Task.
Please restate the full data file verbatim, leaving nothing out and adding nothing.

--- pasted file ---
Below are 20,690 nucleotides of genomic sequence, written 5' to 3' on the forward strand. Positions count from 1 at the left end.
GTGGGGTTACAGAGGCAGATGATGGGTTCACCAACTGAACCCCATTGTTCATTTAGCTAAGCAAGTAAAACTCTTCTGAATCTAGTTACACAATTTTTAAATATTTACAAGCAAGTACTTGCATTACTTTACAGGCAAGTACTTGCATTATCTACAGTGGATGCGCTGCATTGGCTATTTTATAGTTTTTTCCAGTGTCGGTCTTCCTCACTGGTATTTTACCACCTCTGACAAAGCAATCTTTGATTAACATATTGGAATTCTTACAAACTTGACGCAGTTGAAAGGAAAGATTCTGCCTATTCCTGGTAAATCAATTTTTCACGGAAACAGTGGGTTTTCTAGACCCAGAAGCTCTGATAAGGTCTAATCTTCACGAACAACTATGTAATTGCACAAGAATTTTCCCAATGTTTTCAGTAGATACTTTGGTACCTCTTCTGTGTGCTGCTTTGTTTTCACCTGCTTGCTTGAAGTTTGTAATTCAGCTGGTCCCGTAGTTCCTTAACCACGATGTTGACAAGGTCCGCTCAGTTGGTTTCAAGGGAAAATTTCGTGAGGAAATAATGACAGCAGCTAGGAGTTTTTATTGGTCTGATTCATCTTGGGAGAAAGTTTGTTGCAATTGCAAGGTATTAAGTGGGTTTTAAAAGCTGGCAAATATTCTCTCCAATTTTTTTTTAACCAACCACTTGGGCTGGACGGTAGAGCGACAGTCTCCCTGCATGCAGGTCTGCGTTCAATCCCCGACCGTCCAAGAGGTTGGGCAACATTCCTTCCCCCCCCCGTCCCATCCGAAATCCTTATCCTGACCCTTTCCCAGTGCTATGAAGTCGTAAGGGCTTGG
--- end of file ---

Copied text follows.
Below are 20,690 nucleotides of genomic sequence, written 5' to 3' on the forward strand. Positions count from 1 at the left end.
GTGGGGTTACAGAGGCAGATGATGGGTTCACCAACTGAACCCCATTGTTCATTTAGCTAAGCAAGTAAAACTCTTCTGAATCTAGTTACACAATTTTTAAATATTTACAAGCAAGTACTTGCATTACTTTACAGGCAAGTACTTGCATTATCTACAGTGGATGCGCTGCATTGGCTATTTTATAGTTTTTTCCAGTGTCGGTCTTCCTCACTGGTATTTTACCACCTCTGACAAAGCAATCTTTGATTAACATATTGGAATTCTTACAAACTTGACGCAGTTGAAAGGAAAGATTCTGCCTATTCCTGGTAAATCAATTTTTCACGGAAACAGTGGGTTTTCTAGACCCAGAAGCTCTGATAAGGTCTAATCTTCACGAACAACTATGTAATTGCACAAGAATTTTCCCAATGTTTTCAGTAGATACTTTGGTACCTCTTCTGTGTGCTGCTTTGTTTTCACCTGCTTGCTTGAAGTTTGTAATTCAGCTGGTCCCGTAGTTCCTTAACCACGATGTTGACAAGGTCCGCTCAGTTGGTTTCAAGGGAAAATTTCGTGAGGAAATAATGACAGCAGCTAGGAGTTTTTATTGGTCTGATTCATCTTGGGAGAAAGTTTGTTGCAATTGCAAGGTATTAAGTGGGTTTTAAAAGCTGGCAAATATTCTCTCCAATTTTTTTTTAACCAACCACTTGGGCTGGACGGTAGAGCGACAGTCTCCCTGCATGCAGGTCTGCGTTCAATCCCCGACCGTCCAAGAGGTTGGGCAACATTCCTTCCCCCCCCCGTCCCATCCGAAATCCTTATCCTGACCCTTTCCCAGTGCTATGAAGTCGTAAGGGCTTGG